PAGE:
Of course, what it ultimately comes down to is whether or not the movie is scary. And it is, though occasionally more in a throwing-a-cat-at-someone way than in an existential-dread way. Shimizu makes some jokes about the hair that had quickly become a horror fixture, but he makes good use of the imagery, using the blackness to blend the ghosts in with shadows or stains on the floor. There's a fantastic funny/scary/just plain wrong moment that explains where the thumping noise Tomoka hears in her apartment early on is coming from, and the film does save its more disturbing scenes for the end. The theme is unsettling, too, once Kyoko starts to feel that there's something off about her pregnancy - there aren't many things more intimate to violate than the link between a mother and her unborn child.

Having Kyoko be a specific target of Kayako and Toshio does give the actors a little more to work with, too. In Ju-on: The Grudge, the relations between the characters weren't terribly important, except in terms of how they would bring more people to the haunted house and increase the film's body count; here, there's more of a central character - which Noriko Sakai plays well - to give the audience more of a sympathetic hook.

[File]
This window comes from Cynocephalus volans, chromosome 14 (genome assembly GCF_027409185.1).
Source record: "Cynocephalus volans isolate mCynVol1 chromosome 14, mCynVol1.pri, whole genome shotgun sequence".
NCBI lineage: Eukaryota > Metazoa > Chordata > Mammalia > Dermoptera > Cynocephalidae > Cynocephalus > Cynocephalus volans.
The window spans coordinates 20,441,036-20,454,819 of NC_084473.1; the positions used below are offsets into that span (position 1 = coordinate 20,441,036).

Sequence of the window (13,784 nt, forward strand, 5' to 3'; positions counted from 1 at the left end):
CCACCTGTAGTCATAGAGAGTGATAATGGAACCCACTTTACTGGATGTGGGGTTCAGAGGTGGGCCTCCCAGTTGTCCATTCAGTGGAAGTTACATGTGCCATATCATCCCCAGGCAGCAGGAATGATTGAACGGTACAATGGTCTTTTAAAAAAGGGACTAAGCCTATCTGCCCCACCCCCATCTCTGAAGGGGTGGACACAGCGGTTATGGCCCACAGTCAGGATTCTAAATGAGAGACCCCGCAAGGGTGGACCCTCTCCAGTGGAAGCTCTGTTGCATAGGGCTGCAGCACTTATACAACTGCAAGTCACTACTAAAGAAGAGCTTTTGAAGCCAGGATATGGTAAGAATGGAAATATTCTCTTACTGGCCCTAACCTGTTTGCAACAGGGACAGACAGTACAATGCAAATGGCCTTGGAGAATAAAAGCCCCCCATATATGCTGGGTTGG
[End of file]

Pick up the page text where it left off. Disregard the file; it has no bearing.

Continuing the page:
It'll be interesting to see if Shimizu and company remake this movie as "The Grudge 2" - probably not, as there's not much place for Sarah Michelle Gellar's character. Which makes the movie that much more worth picking up, if Lion's Gate ever gets around to giving it its US release - it's an interesting continuation of, and twist on, the concept, very good indeed even if it doesn't quite live up to its excellent predecessor.

link directly to this review at https://www.hollywoodbitchslap.com/review.php?movie=12526&reviewer=371
originally posted: 07/30/05 23:07:15
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OFFICIAL SELECTION: 2005 Fantasia Festival For more in the 2005 Fantasia Festival series, click here.
OFFICIAL SELECTION: 2005 Boston Fantastic Film Festival For more in the 2005 Boston Fantastic Film Festival series, click here.

User Comments

9/17/07 Axel Better & scarier, than the first! 5 stars
2/15/07 Axel Leos One of the best horror movies I have ever seen 5 stars
11/13/06 Indrid Cold Even weak J-horror matches the best Hollywood horror. 4 stars
10/18/06 K.Sear What a horrible let-down. Not a single interesting moment. 1 stars
10/13/06 nelson it was a good movie 3 stars
10/07/06 saadallah belkhiri 5 stars
3/05/06 Renee Seager i like the grudge 5 stars
11/26/05 Christine Hosie better than american version 5 stars
11/24/05 grace colthorpe brilliant I advise amy masson to see it 5 stars
6/29/05 cristeen69 a fair sequel was expecting more 3 stars
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  DVD: 10-Oct-2006